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Monday 4 December 2023 Dublin: 2°C
travel ban

Stena Line fast tracks direct ferry service from Ireland to France amid UK travel ban

Hauliers are being told not to leave Ireland unless they have a confirmed booking to travel directly to continental Europe.

LAST UPDATE | Dec 21st 2020, 1:40 PM

Stena Foreteller The Stena Foreteller will begin operating tomorrow.

STENA LINE IS adding a second ferry on its Rosslare to Cherbourg route ahead of schedule amid significant disruption to freight deliveries because of the UK travel ban.

The freight-only Stena Foreteller will commence crossings tomorrow, having originally been scheduled to begin sailing on 4 January.

The addition of the vessel will double the company’s freight capacity on the route and increase the number of weekly sailings from three to six. It will also offer an additional 3,000 lane metres of freight capacity per trip.

The ferry operator said it had witnessed a sharp increase in demand for freight deliveries and direct routes to mainland Europe as several countries imposed travel restrictions on the UK over fears of a new variant of Covid-19, which is prevalent in London and the south east of England.

“The developments of the last few days in terms of border closures have put enormous strains on the logistics industry,” Stena Line CEO Niclas Mårtensson said.

“Our Rosslare-Cherbourg service is the shortest direct crossing between Ireland and France, and I’m delighted to see that our operational team on the Irish Sea have been able to ‘fast-track’ the introduction of the Stena Foreteller, providing vital additional capacity in the run up to Christmas,” he added.

Earlier today the president of the Irish Road Haulage Association (IRHA) has said that no truck should leave Ireland unless they have a confirmed booking to travel directly to the continent. 

IRHA president Eugene Drennan told RTÉ’s Morning Ireland that there are currently between 200 and 250 Irish lorries stuck in England after France banned road freight from Britain due to the new coronavirus strain. 

The Port of Dover in Kent, where the majority of Irish hauliers are currently waiting, is closed to all accompanied traffic leaving the UK until further notice due to the border restrictions in France.

dover PA Police and port staff turn away vehicles from the Port of Dover in Kent. PA

Drennan said he expected stranded hauliers to be allowed travel back to Ireland this evening and tomorrow and said “ferry companies have to do their utmost to get us home”.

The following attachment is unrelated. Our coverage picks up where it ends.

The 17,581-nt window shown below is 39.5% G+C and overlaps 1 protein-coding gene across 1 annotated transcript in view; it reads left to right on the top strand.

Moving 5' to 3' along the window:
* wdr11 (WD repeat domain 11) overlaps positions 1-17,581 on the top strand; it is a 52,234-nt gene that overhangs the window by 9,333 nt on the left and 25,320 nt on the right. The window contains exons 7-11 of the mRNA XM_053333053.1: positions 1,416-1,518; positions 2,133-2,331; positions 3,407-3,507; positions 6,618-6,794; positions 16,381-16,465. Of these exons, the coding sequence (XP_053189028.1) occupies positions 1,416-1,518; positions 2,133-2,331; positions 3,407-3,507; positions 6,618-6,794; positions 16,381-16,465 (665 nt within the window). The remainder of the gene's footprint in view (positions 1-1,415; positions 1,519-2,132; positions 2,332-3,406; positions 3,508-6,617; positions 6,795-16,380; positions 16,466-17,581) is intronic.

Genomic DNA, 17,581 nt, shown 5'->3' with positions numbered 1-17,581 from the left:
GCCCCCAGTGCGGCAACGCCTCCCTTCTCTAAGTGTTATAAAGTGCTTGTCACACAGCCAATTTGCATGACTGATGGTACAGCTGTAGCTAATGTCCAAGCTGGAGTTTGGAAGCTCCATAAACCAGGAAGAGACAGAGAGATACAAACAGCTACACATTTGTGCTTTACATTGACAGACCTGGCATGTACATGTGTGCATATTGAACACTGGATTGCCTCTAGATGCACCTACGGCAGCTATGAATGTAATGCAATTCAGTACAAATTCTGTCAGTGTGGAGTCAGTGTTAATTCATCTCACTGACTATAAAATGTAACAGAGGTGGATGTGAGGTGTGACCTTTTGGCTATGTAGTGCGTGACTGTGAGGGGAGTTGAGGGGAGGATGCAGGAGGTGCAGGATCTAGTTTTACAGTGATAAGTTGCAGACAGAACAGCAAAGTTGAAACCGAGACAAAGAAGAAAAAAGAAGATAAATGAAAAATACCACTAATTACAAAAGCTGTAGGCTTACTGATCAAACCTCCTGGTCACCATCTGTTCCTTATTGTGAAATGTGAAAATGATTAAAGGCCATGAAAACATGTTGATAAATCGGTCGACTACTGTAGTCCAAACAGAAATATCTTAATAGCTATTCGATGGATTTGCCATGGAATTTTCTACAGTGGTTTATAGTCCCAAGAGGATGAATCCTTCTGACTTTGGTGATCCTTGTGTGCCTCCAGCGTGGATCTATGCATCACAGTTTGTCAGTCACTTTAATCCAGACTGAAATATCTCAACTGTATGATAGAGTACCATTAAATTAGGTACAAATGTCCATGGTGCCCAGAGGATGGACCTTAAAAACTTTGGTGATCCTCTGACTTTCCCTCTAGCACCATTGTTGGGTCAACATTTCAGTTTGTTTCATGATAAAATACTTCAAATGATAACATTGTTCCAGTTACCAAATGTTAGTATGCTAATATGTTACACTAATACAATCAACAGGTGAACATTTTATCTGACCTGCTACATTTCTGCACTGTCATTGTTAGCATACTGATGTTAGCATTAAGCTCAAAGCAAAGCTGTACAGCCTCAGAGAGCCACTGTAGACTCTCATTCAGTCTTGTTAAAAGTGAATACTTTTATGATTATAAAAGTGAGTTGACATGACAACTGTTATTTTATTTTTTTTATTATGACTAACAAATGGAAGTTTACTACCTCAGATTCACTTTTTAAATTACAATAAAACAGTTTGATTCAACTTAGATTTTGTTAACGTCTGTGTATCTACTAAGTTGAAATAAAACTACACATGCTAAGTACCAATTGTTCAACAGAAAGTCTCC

Drennan appealed to Irish hauliers to not leave Ireland and said there are no ferries travelling directly to the continent today. 

“No haulier, no trucker, no factory should load a truck this morning if that truck hasn’t got a confirmed [ferry] booking to go to the continent,” said Drennan.

He also called for direct lines of travel for goods between Ireland and the continent.

France last night blocked all lorry freight from the UK as concerns mount about a new strain of the pandemic coronavirus.

French transport minister Jean-Baptiste Djebbari announced that the country was suspending all traffic – air, rail and sea – from the UK from midnight for at least 48 hours.

It comes as nations across Europe, including Ireland, moved to halt inbound flights from the UK in a bid to prevent the spread of a virus mutation sweeping through London and the south east of England.

Independent TD and former president of the Irish Road Haulage Association, Verona Murphy claimed that there isn’t enough capacity to get Irish trucks home from the continent.

Contradicting claims by the Minister for Foreign Affairs Simon Coveney, the Wexford politician said drivers may spend Christmas in the cabs of their trucks.

“He has no idea it would appear,” she said on RTÉ’s Today with Claire Byrne radio programme.

“There are 200 odd trucks that went to the UK to try to use the land bridge, there’s another 200-300 heading for Cherbourg, and some already there that are trying to get back into Ireland. As well as another 200 trying to leave Ireland to try to take product to the continent,” she said.

We have capacity currently between today and tomorrow for 90 trucks and trailers when we need 400. That statement that the Minister made that we have sufficient capacity is a misstatement, it is totally false.

Murphy called for the Dáil to be reconvened to deal with the matter.

Meanwhile, Simon McKeever, chief executive of the Irish exporters Association, said his members had begun moving freight away from the UK landbridge with France to direct shipping routes with the continent. 

McKeever said it “is a bit early” to say what the impact on his members will be today. “What we do know is that freight is open between Britain and Ireland but we have witnessed huge queues going into Holyhead,” he said. 

McKeever said the impact of the current restrictions – which may last beyond 48 hours – could have a detrimental impact in two to three weeks time. 

McKeever also said the current situation is a “real test of Brexit”. 

“What would have happened in the event of Brexit is that the outbound freight out of the UK would have been the one that faced all the delays so this is an exact replica of what we would have seen…on roll-on, roll-off freight.”

The Irish Farmers Association (IFA) also said it is very about the impact of border closures on the food supply chain.

“This level of disruption could be very damaging for the movement of stock off farms and the efficient functioning of the supply chain,” IFA President Tim Cullinan said.

With reporting by Céimin Burke

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